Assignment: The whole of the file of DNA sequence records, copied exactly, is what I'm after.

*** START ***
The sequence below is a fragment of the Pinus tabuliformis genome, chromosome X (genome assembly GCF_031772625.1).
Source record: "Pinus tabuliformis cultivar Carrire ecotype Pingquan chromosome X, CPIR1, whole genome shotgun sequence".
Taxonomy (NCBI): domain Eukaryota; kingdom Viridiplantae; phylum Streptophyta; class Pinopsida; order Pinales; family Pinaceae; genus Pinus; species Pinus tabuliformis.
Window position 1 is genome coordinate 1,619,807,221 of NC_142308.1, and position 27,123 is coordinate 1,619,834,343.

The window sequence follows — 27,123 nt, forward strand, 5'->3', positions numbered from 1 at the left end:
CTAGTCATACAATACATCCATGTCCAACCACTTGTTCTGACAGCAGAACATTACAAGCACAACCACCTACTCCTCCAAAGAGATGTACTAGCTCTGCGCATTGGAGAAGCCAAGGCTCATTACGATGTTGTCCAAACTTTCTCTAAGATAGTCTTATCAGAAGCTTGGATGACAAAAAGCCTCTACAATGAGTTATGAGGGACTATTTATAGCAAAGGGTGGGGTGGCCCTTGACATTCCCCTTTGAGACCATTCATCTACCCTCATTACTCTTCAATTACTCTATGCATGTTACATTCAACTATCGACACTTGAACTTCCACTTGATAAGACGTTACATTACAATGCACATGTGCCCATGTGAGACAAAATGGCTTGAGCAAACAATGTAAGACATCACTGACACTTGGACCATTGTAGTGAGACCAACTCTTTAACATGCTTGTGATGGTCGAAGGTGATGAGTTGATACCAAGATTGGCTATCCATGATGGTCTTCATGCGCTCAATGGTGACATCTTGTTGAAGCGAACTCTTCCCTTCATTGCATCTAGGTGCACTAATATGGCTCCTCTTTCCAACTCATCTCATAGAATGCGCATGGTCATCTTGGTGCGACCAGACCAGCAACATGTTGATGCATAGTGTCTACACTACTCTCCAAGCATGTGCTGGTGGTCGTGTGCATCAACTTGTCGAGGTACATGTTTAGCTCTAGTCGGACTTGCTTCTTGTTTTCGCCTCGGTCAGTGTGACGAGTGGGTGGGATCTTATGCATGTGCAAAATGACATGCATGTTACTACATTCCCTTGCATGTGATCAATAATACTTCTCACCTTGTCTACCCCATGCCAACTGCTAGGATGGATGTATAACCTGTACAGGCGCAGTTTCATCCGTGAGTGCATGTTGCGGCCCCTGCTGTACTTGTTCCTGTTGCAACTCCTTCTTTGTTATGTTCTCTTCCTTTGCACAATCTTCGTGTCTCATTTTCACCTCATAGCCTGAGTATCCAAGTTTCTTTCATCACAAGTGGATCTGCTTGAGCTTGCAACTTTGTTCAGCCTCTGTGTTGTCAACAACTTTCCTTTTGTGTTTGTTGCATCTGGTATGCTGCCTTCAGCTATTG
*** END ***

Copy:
The sequence below is a fragment of the Pinus tabuliformis genome, chromosome X (genome assembly GCF_031772625.1).
Source record: "Pinus tabuliformis cultivar Carrire ecotype Pingquan chromosome X, CPIR1, whole genome shotgun sequence".
Taxonomy (NCBI): domain Eukaryota; kingdom Viridiplantae; phylum Streptophyta; class Pinopsida; order Pinales; family Pinaceae; genus Pinus; species Pinus tabuliformis.
Window position 1 is genome coordinate 1,619,807,221 of NC_142308.1, and position 27,123 is coordinate 1,619,834,343.

The window sequence follows — 27,123 nt, forward strand, 5'->3', positions numbered from 1 at the left end:
CTAGTCATACAATACATCCATGTCCAACCACTTGTTCTGACAGCAGAACATTACAAGCACAACCACCTACTCCTCCAAAGAGATGTACTAGCTCTGCGCATTGGAGAAGCCAAGGCTCATTACGATGTTGTCCAAACTTTCTCTAAGATAGTCTTATCAGAAGCTTGGATGACAAAAAGCCTCTACAATGAGTTATGAGGGACTATTTATAGCAAAGGGTGGGGTGGCCCTTGACATTCCCCTTTGAGACCATTCATCTACCCTCATTACTCTTCAATTACTCTATGCATGTTACATTCAACTATCGACACTTGAACTTCCACTTGATAAGACGTTACATTACAATGCACATGTGCCCATGTGAGACAAAATGGCTTGAGCAAACAATGTAAGACATCACTGACACTTGGACCATTGTAGTGAGACCAACTCTTTAACATGCTTGTGATGGTCGAAGGTGATGAGTTGATACCAAGATTGGCTATCCATGATGGTCTTCATGCGCTCAATGGTGACATCTTGTTGAAGCGAACTCTTCCCTTCATTGCATCTAGGTGCACTAATATGGCTCCTCTTTCCAACTCATCTCATAGAATGCGCATGGTCATCTTGGTGCGACCAGACCAGCAACATGTTGATGCATAGTGTCTACACTACTCTCCAAGCATGTGCTGGTGGTCGTGTGCATCAACTTGTCGAGGTACATGTTTAGCTCTAGTCGGACTTGCTTCTTGTTTTCGCCTCGGTCAGTGTGACGAGTGGGTGGGATCTTATGCATGTGCAAAATGACATGCATGTTACTACATTCCCTTGCATGTGATCAATAATACTTCTCACCTTGTCTACCCCATGCCAACTGCTAGGATGGATGTATAACCTGTACAGGCGCAGTTTCATCCGTGAGTGCATGTTGCGGCCCCTGCTGTACTTGTTCCTGTTGCAACTCCTTCTTTGTTATGTTCTCTTCCTTTGCACAATCTTCGTGTCTCATTTTCACCTCATAGCCTGAGTATCCAAGTTTCTTTCATCACAAGTGGATCTGCTTGAGCTTGCAACTTTGTTCAGCCTCTGTGTTGTCAACAACTTTCCTTTTGTGTTTGTTGCATCTGGTATGCTGCCTTCAGCTATTG